Donnie Allison may not have enjoyed as much success as his brother but he is noted for being a major player in one of NASCAR’s truly defining moments. As he and Cale Yarborough raced down the back stretch on the last lap of the 1979 Daytona 500they crashed in the first race ever carried live and flag-to-flag by a national television network. The result was a win by Richard Petty and a fist fight between Yarborough and both Allison brothers. But more importantly, another result was that NASCAR became a household word in the mainstream of American sports.

Donnie won a total of ten NASCAR races over the course of a career that spanned from 1966 to 1988.

Kyle and Kurt Busch

In modern times, NASCAR still has competing brothers. 2004 Sprint Cup champion Kurt Busch and his brother Kyle are among the sport’s most talented drivers. And like the previously mentioned siblings, they are not afraid to stir the pot as well. Both are proven winners, and at their relatively young ages, they promise to remain a major part of the sport for years to come.

Also, up-and-coming brothers Austin and Ty Dillon are likely to bring their talents to the top division of racing under the guidance of their famous grandfather, Richard Childress, and their racing father Mike Dillon.

Austin and Ty Dillon

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7 Responses to “Brothers Have Been Competing Against Each Other in NASCAR for Decades”

  1. Tony Geinzer Says:
    February 4th, 2013 at 6:03 am

    I like the fact,Rich that you tend to take a different tune to NASCAR and Auto Racing than the traditional Sports Media or Motorsports Media.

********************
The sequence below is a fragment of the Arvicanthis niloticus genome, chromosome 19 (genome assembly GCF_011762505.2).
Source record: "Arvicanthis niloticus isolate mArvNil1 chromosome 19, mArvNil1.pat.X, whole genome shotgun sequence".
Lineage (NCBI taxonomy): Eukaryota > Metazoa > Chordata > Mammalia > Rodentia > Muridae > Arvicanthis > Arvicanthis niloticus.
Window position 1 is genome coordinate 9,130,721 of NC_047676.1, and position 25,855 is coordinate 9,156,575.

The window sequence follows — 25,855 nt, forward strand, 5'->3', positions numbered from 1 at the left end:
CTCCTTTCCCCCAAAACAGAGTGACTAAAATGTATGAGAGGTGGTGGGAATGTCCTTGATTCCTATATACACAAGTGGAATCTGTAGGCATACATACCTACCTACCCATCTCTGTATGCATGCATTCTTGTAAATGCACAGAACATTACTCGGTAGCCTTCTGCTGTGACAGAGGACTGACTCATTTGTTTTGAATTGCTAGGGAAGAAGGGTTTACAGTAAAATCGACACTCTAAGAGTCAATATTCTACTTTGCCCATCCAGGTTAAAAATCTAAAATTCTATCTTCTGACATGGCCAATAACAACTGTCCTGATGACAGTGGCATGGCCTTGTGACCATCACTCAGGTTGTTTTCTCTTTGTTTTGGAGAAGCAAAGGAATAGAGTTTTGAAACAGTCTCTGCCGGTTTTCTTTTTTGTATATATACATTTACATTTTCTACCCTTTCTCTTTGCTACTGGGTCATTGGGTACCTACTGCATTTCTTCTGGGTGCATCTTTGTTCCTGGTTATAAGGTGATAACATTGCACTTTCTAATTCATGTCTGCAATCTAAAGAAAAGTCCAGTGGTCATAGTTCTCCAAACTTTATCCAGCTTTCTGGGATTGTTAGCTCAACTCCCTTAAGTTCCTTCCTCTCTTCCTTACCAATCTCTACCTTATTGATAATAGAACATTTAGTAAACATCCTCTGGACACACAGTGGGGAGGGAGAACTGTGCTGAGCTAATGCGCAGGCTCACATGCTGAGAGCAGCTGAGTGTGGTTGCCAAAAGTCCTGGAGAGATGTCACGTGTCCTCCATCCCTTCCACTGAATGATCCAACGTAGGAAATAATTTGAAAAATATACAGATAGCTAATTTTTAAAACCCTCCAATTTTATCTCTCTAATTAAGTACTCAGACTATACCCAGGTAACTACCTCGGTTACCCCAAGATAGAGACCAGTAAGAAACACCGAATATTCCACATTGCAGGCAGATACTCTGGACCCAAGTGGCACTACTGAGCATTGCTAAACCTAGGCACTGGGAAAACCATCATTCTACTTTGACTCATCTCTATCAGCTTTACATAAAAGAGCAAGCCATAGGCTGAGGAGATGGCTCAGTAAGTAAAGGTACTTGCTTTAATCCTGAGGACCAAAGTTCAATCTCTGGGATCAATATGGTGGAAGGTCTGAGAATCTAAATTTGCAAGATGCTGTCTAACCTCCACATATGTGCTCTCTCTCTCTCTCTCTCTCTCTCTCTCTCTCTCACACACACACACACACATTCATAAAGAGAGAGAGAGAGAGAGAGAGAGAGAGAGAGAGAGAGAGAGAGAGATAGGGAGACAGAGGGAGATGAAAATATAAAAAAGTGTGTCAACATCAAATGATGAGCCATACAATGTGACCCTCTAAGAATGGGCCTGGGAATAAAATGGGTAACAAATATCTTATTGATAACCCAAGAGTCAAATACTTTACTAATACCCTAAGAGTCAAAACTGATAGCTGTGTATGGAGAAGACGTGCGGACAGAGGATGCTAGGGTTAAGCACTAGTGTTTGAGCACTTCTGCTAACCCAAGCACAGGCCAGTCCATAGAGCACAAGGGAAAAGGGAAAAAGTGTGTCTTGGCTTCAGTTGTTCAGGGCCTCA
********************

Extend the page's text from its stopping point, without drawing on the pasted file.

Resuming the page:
2. Ken Says:
    February 4th, 2013 at 7:42 am

    I know you wrote about brothers, Rich, but didn’t the Flocks have a sister who raced with them? If I remember, her name was Ethel. Her maiden name was Flock, and her married name was Mobley.

  3. Russ Says:
    February 4th, 2013 at 9:52 am

    The one thing that MAY have changed to some degree is money and access.
    Both, more than talent, are required these days to open the door. You will no longer hear of the guy who gets a entry level job and moves on to success either as a driver or in management. Unless of course there is a family connection.
    Is that for the better or worse? Who knows, time will tell.

  4. Richard Allen Says:
    February 4th, 2013 at 10:22 am

    Yes, Ethel Flock Mobley raced a few times before retiring for family reasons.

  5. Diane m Eaton Says:
    February 4th, 2013 at 12:36 pm

    Sorry, but didn’t you leave out a couple brothers who both happen to be Champions. Terry and Bobby LABONTE from Corpus Christi, TX. They at least deserve a mention.

  6. Offkilter Says:
    February 4th, 2013 at 7:11 pm

    Diane in eaton… Yep. Champions and class acts. The busch’s should observe and take notes.

  7. RacingFan Says:
    February 5th, 2013 at 12:54 am

    And several other notables, including the Burtons, the Yarboroughs, the Waltrips …